Business

Law
4:16 am
Wed April 23, 2014

Networks Tell Supreme Court Aereo Steals Their Content

Broadcasters say the TV streaming company is violating copyright laws. The ruling will influence the future of television, and also affect technologies such as cloud computing.

Education
3:54 am
Wed April 23, 2014

Income Inequality Is A Major Barrier To Attending College

Morning Edition co-host David Greene talks to Suzanne Mettler of Cornell University, author of the new book, Degrees of Inequality: How the Politics of Higher Education Sabotaged the American Dream.

All Tech Considered
2:33 am
Wed April 23, 2014

The Price War Over The Cloud Has High Stakes For The Internet

A Google data center in Oklahoma is shown. Google recently slashed prices for its cloud services; Amazon responded by cutting its cloud prices.
Connie Zhou AP

Originally published on Wed April 23, 2014 3:23 am

This week, our tech reporting team is exploring cloud computing — the big business of providing computing power and data storage that companies need, but which happens out of sight, as if it's "in the cloud."

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The Salt
2:20 pm
Tue April 22, 2014

Fast-Food CEOs Earn Supersize Salaries; Workers Earn Small Potatoes

According to a new report, YUM! (owner of KFC, Taco Bell and Pizza Hut) compensated its CEO $22 million in 2013.
Paul Sakuma AP

Originally published on Tue April 22, 2014 4:05 pm

At a time when fast-food workers make an average of about $9 an hour, what are the chief executives bringing home?

According to a new report, YUM! (owner of KFC, Taco Bell and Pizza Hut) compensated its CEO $22 million in 2013.

Chipotle's CEO took home $13.8 million in total compensation. And McDonald's CEO compensation totaled $7.7 million. (Compensation includes salary, bonus and the value of exercised options.)

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All Tech Considered
2:16 pm
Tue April 22, 2014

Online Sales Taxes Shift Consumer Behavior, Study Shows

Monica Chavez packs up a box at an Amazon.com fulfillment center Dec. 2, in Phoenix.
Ross D. Franklin AP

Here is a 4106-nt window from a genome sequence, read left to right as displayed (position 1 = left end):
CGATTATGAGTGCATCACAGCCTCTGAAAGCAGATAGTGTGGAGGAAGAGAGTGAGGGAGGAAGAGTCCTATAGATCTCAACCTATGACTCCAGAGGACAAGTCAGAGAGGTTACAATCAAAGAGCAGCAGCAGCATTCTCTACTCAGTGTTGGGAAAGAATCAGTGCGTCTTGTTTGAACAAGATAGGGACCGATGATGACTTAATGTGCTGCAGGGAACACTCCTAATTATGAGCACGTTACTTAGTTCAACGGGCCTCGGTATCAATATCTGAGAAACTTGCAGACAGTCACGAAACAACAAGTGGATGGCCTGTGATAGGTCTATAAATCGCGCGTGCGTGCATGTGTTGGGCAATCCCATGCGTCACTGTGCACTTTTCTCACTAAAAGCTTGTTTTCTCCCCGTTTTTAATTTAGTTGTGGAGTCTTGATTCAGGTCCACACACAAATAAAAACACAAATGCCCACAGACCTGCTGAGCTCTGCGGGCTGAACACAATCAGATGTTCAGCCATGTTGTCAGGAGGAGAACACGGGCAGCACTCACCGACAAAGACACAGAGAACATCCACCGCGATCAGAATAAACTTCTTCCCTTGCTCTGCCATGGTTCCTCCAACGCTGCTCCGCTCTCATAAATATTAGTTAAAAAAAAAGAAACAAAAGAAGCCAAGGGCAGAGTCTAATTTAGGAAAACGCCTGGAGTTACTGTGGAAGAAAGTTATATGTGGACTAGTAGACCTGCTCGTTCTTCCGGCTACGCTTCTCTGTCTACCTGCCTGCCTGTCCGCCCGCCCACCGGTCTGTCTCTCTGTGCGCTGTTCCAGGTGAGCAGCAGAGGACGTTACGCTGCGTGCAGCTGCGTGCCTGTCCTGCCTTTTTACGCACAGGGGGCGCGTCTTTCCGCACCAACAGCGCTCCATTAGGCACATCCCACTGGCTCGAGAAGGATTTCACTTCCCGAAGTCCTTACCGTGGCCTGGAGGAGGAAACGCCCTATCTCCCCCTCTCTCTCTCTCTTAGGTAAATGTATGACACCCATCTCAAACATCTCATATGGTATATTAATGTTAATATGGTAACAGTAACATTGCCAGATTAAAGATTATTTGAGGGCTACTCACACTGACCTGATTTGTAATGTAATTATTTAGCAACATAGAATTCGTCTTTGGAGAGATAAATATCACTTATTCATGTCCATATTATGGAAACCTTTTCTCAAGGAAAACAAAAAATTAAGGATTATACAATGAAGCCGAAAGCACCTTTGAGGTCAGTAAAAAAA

Originally published on Tue April 22, 2014 4:38 pm

Technically, consumers are supposed to pay taxes on things they buy online. In fact, few do.

Congress is considering a bill called the Marketplace Fairness Act that would force many online sellers to collect sales taxes for the first time.

In the meantime, some states have already enacted so-called Amazon taxes, forcing the giant online retailer to collect sales taxes the same way traditional brick-and-mortar stores do.

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Business
12:47 pm
Tue April 22, 2014

Monday BusinessWatch

  Every Monday at 7:51am on Morning Edition, Fred Martino covers the week's top local business stories with Las Cruces Sun News Business Editor Brook Stockberger.  Subscribe to our podcast on the right side of this page so you never miss a segment.

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Shots - Health News
9:03 am
Tue April 22, 2014

Change Your Income, Change Your Health Insurance Plan

iStockphoto

Originally published on Tue April 22, 2014 9:11 am

People who qualified for subsidies under the Affordable Care Act aren't necessarily locked into the plan they chose. And that can be good news for people whose income fluctuates during the year. Here's our response to the latest reader questions on coverage through the health exchanges.

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Business
6:13 am